LNG Is Both a Savior and a Curse in Europe

In its moment of most need, back in 2022, the liquified natural gas market saved Europe. Now, that same LNG market is the continent’s new vulnerability. The good news is that the weakness should be short-lived; the bad news is that it won’t go away before the next winter.

The beauty of LNG is that the gas has been super-cooled and processed for loading onto tankers and shipping around the world, very much like oil.

Thus Europe can source the commodity from anywhere: from the US to Qatar, from Australia to Nigeria. The drawback is that everyone else in the world can do the same, procuring it from anywhere and increasing competition.

Rivalry to buy LNG is visible in today’s market, with European benchmark prices recently climbing to a near six-month high above €37 ($40) per megawatt-hour. Although higher than at any point this year, European gas prices are a fraction of the more than €300 reached in August 2022. Prices averaged €20 between 2010 and 2020.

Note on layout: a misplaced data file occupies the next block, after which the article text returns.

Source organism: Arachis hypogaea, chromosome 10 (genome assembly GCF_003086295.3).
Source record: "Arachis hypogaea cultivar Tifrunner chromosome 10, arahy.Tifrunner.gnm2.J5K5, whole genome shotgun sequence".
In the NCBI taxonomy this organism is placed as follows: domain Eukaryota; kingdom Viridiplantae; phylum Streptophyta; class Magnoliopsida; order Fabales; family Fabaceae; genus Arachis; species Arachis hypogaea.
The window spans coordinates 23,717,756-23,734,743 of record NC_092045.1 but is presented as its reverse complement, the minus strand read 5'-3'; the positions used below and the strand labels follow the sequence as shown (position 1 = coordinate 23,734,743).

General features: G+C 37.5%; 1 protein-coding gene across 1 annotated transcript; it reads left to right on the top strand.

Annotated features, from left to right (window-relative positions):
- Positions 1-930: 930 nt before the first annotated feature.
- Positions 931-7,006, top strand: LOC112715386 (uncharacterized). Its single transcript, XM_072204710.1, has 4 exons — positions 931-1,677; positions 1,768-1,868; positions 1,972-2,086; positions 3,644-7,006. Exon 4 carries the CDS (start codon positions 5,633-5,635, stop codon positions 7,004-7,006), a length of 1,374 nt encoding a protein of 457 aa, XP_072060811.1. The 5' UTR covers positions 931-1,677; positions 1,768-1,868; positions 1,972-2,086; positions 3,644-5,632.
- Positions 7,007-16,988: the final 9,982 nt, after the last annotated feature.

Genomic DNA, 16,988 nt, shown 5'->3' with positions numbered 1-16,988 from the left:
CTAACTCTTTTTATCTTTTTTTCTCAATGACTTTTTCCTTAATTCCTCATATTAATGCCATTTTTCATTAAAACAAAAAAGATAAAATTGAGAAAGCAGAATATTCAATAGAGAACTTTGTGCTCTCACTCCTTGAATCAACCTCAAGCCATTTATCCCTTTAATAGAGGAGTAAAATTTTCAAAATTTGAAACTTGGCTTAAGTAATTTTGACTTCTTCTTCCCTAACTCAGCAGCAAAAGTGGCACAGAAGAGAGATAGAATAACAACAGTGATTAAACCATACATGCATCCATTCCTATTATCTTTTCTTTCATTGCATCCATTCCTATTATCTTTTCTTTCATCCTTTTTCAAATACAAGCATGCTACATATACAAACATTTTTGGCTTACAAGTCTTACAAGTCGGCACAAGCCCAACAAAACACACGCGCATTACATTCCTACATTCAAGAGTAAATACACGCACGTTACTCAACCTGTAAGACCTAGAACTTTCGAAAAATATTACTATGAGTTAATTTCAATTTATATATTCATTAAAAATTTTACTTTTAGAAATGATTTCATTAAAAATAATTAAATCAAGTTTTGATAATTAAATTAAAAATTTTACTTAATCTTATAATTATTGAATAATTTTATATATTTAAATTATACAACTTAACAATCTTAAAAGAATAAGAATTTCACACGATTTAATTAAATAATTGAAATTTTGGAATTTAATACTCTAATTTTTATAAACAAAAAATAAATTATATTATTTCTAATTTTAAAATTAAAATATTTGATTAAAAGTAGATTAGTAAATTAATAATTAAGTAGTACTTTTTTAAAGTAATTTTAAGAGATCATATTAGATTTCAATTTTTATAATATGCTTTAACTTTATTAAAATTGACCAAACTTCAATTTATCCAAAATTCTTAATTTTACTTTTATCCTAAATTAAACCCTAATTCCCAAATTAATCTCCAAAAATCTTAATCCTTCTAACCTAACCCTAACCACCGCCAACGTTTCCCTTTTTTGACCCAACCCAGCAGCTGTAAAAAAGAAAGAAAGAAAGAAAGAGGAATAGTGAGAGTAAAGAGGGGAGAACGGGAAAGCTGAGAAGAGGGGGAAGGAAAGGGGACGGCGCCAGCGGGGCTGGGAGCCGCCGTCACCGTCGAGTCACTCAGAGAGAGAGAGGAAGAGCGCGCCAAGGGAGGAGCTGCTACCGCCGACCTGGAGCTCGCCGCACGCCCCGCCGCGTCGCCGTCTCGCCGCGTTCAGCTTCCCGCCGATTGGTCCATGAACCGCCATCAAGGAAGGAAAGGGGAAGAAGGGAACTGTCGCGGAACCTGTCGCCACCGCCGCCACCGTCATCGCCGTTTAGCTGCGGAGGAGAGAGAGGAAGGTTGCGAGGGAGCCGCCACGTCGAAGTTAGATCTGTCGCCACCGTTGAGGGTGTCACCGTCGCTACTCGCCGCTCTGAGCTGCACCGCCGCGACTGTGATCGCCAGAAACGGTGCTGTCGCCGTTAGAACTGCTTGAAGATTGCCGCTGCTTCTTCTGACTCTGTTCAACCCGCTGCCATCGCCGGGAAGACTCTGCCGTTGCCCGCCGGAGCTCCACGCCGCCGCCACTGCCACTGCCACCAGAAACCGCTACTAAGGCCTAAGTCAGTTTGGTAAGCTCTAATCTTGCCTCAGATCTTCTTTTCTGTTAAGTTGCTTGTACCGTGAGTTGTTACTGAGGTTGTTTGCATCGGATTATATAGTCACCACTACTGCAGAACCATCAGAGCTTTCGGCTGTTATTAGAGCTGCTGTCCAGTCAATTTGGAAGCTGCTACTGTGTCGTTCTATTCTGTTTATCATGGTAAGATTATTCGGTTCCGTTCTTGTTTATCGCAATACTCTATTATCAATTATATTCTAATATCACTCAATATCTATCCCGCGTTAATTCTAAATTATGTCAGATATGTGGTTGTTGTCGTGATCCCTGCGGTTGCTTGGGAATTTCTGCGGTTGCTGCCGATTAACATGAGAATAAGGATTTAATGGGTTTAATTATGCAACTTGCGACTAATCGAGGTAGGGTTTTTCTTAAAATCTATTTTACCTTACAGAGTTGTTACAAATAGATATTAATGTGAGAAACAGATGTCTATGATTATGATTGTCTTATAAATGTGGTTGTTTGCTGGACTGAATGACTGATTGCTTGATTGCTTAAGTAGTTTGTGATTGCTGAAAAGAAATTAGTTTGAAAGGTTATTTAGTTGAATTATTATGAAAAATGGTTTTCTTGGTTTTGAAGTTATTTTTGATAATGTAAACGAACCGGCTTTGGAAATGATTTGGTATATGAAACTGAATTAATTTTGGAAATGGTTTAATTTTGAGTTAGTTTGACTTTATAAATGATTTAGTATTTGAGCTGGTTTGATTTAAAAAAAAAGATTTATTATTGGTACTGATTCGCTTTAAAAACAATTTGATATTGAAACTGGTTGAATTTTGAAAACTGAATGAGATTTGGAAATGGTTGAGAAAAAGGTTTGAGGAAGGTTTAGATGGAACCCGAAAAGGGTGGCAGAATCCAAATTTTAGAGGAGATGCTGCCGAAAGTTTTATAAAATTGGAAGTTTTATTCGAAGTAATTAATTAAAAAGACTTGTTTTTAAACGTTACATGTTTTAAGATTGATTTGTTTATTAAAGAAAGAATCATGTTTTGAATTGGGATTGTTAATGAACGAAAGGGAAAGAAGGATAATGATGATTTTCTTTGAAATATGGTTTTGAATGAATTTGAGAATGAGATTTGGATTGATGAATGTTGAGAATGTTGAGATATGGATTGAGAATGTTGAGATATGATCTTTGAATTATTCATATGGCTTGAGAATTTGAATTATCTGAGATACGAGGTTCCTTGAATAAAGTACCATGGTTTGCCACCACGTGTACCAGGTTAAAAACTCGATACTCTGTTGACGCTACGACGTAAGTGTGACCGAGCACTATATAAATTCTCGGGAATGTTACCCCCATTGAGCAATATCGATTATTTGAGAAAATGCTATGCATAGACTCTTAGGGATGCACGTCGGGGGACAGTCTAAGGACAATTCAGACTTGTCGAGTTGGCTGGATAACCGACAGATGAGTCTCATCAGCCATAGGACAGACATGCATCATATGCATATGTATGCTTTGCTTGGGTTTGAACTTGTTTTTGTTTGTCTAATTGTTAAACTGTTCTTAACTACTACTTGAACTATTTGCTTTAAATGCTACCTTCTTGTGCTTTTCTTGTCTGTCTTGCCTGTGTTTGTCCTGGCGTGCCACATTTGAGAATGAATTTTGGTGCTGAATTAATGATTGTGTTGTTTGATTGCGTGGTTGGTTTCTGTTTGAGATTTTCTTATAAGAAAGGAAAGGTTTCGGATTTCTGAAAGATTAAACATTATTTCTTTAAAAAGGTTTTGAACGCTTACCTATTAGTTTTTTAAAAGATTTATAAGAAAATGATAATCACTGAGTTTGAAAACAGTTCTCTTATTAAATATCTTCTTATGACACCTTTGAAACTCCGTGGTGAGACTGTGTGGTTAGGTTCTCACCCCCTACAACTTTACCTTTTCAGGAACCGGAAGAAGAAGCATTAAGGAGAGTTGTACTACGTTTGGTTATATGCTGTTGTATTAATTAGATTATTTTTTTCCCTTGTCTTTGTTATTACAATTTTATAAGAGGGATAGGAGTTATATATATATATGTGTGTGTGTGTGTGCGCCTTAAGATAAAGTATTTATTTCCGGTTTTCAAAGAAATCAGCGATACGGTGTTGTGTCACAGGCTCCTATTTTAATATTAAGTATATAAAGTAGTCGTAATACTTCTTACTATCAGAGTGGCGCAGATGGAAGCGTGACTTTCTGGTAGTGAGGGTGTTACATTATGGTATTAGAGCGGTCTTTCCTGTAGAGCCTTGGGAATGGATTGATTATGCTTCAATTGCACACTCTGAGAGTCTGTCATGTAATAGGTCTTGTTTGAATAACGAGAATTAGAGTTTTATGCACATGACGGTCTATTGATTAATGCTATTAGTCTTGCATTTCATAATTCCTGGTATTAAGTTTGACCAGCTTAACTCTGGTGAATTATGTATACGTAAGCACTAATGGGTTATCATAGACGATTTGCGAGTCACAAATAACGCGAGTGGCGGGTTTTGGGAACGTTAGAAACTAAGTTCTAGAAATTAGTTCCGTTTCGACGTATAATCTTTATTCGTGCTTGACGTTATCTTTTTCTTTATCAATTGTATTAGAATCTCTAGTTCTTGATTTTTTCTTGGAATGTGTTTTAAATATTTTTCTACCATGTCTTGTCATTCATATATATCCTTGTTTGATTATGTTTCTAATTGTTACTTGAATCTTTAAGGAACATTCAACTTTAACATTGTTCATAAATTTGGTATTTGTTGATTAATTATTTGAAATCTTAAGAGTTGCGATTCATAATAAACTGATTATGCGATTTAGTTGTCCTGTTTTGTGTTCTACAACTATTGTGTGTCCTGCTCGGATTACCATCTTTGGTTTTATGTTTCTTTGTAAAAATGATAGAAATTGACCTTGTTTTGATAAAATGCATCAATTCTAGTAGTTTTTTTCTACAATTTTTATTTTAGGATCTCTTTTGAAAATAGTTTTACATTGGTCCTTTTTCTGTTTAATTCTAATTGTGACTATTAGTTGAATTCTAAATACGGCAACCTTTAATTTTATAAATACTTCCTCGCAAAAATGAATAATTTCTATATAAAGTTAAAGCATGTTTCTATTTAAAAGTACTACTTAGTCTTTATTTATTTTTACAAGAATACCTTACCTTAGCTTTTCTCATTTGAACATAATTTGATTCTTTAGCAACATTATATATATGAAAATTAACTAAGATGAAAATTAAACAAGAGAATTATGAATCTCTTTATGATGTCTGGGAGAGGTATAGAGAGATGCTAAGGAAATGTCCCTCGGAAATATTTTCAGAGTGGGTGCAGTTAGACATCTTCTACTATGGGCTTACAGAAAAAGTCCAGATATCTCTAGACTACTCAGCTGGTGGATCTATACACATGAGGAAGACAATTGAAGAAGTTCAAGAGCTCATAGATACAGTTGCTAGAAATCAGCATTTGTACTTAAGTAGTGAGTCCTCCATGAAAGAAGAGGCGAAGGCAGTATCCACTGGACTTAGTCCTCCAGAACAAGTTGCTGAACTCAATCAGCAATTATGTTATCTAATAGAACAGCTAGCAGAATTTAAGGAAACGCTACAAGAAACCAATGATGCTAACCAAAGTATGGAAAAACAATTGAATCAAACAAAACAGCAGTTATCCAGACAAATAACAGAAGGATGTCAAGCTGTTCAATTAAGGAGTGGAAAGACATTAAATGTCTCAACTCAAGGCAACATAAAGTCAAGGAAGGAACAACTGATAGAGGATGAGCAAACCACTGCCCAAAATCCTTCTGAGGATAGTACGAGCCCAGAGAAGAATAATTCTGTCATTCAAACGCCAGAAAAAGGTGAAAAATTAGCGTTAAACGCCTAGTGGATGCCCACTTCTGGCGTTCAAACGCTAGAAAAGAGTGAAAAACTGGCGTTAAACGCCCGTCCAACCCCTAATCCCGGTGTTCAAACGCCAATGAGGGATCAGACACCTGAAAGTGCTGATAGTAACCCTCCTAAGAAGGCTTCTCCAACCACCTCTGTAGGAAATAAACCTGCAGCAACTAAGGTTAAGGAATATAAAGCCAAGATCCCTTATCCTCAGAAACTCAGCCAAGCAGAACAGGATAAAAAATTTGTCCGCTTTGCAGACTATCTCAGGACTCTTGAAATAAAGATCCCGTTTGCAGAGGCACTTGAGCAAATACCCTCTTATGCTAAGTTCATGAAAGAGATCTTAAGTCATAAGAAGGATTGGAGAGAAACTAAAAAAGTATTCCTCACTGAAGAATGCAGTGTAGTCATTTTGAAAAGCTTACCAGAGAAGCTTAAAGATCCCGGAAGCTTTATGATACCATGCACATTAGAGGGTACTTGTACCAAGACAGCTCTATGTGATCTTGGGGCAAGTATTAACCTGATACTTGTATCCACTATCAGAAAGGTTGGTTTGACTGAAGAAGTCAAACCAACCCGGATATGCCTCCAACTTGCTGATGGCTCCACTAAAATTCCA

Granted, other factors have also contributed to higher prices: notably, an outage in a Norwegian gas pipeline, strong financial flows into gas financial contracts and fears about losing the last remaining shipments of Russian gas into Europe. But in the background, the battle for LNG cargoes is playing a role.

Before Russian President Vladimir Putin ordered the invasion of Ukraine in 2022, Europe used to depend on Russian gas shipped via pipeline for more than 40% of its imports. LNG accounted for about 20%. But after Moscow largely cut the flow, the continent’s import reliance flipped upside down. By last year, LNG accounted for about 42% of Europe’s gas imports, while Russian pipeline gas fell to just 8%.